Sheriff’s Lt. Will Holton and Murfreesboro Police CID Sgt. Tommy Massey earned awards from U.S. Attorney Don Cochran for opioid investigation where one person died and several other people suffered major injuries. From left are Sheriff Mike Fitzhugh, Holton, Cochran, Massey and Murfreesboro Police Chief Michael Bowen.
Two officers who investigated a rash of opioid overdoses leading to one death and serious injuries to seven people earned awards from U.S. Attorney Don Cochran Wednesday.
Murfreesboro Police CID Sgt. Tommy Massey and Rutherford County Sheriff’s Lt. Will Holton received the U.S. Attorney’s Award for Excellence in Law Enforcement.
Massey and Holton’s work were instrumental in the conviction of eight people in federal court, the U.S. Attorney said.
Assistant U.S. Attorney Amanda Klopf, who prosecuted the case, said the investigations by Massey and Holton were models for other law enforcement agencies.
“It’s a real tribute,” Cochran said.
Massey called Klopf the “MVP of the team,” adding her words were a nice recognition for the officers.
The detective he received a call in July 2016 of a death investigation and several overdoses throughout the day in Rutherford and Bedford counties.
One person overdosing and driving almost killed a woman and her daughter, he said.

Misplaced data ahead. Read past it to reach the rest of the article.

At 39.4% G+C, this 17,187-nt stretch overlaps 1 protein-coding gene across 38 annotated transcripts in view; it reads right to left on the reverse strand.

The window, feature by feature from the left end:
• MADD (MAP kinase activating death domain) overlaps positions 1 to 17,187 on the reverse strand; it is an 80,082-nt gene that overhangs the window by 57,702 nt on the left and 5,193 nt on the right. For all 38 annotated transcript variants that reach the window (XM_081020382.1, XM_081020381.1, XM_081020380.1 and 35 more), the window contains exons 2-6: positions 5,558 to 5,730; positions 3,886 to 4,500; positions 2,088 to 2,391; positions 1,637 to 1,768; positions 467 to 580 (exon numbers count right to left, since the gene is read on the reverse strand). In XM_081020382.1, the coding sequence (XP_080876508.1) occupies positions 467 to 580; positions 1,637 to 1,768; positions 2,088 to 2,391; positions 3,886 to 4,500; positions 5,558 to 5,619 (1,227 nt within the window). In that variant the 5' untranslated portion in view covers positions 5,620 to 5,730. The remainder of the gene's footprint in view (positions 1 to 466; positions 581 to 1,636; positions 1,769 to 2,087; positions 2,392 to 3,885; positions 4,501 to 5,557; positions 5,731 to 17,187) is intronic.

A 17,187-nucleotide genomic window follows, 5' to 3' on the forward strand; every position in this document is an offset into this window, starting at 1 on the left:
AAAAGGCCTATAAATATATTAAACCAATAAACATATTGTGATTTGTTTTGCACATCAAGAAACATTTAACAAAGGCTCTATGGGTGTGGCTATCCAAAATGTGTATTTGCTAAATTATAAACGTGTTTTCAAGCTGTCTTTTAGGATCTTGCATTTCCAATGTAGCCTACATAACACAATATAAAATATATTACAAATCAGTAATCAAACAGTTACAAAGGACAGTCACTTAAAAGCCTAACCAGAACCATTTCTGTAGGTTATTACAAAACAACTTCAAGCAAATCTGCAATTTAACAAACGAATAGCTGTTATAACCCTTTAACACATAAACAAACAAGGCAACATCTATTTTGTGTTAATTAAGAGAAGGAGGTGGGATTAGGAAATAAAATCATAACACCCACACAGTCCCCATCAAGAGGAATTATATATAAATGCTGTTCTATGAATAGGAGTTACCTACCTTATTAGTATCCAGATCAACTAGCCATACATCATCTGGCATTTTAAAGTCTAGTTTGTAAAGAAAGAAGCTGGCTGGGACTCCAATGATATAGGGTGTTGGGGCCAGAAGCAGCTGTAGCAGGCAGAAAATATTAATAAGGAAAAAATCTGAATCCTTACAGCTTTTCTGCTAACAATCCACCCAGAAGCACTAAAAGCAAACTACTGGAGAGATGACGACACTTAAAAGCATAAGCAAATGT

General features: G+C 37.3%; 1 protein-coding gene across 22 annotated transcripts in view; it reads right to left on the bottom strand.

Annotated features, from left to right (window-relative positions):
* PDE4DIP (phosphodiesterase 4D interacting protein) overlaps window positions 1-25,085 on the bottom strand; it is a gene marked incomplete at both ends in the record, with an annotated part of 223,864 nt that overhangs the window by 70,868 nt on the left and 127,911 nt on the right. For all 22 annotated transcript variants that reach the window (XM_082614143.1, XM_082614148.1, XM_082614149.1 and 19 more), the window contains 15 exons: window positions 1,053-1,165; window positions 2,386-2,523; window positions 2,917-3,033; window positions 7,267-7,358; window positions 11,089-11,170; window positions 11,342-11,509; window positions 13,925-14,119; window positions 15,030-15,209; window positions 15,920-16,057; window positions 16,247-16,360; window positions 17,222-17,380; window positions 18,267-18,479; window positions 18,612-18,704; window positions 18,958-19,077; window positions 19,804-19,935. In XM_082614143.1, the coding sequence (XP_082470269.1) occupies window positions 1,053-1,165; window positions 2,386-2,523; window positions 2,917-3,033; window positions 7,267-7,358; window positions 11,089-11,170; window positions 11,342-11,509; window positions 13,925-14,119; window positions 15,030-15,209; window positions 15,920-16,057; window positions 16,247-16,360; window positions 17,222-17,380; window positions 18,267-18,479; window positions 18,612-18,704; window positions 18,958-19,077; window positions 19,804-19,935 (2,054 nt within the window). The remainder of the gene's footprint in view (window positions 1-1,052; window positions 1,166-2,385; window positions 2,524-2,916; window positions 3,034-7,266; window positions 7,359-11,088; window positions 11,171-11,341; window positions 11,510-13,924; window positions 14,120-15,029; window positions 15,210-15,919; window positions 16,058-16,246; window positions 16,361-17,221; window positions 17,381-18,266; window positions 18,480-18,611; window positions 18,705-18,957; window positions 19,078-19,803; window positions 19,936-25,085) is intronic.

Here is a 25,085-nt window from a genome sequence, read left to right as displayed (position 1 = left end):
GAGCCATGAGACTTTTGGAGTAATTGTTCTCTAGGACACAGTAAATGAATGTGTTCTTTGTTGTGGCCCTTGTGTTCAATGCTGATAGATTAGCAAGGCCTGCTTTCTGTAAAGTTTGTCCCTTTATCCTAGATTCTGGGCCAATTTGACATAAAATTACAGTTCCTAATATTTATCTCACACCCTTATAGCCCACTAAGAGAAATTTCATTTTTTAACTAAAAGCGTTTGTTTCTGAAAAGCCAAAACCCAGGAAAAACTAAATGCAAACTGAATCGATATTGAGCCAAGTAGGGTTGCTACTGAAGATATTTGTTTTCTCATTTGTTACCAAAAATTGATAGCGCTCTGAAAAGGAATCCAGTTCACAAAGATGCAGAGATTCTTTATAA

Holton said he was notified of the overdoses leading to a long 72 hours of initial investigation with Rutherford County law enforcement agencies, the federal Drug Enforcement Administration and the Tennessee Bureau of Investigation.
“There was overdose after overdose after overdose,” Holton remembered.
In a news release, the U.S. Attorney’s Office reported law enforcement and medical personnel were overwhelmed by the wave of drug overdoses, causing the death of one person and the hospitalization of more than 20 others in July 2016 in Murfreesboro.
The overdoses were caused by counterfeit pills that appeared to contain Percocet, but in fact contained a deadly combination of fentanyl, alprazolam, and acetaminophen.
The year-long investigation revealed the pills were manufactured by Joedon Bradley and Eric Falkowski, using fentanyl they had imported from China and a pill press they bought from Amazon. The pill press allowed them to stamp the pills with “A333,” resembling prescription Percocets.
On July 5, 2016, Bradley sold about 300 of the counterfeit pills to Johnny Williams, who sold half to Jonathan Barrett. Bradley, Williams, and Barrett then sold the pills to various users, resulting in the overdoses. Even after Barrett learned some people he sold to had overdosed, and one possibly died, he sold the remainder of his pills.
After a three-week trial in April 2018, Bradley, Williams, and Barrett were convicted of conspiring to distribute fentanyl, the use of which caused the death of one individual, and the serious bodily injury to seven other victims. Five other defendants, including Eric Falkowski, pleaded guilty before trial.
As a result of the determined efforts of the officers on this team, the perpetrators of these egregious crimes were brought to justice with Bradley, Barrett and Williams receiving prison sentences of 30, 22, and 20 years respectively, and the other co-defendants receiving substantial sentences.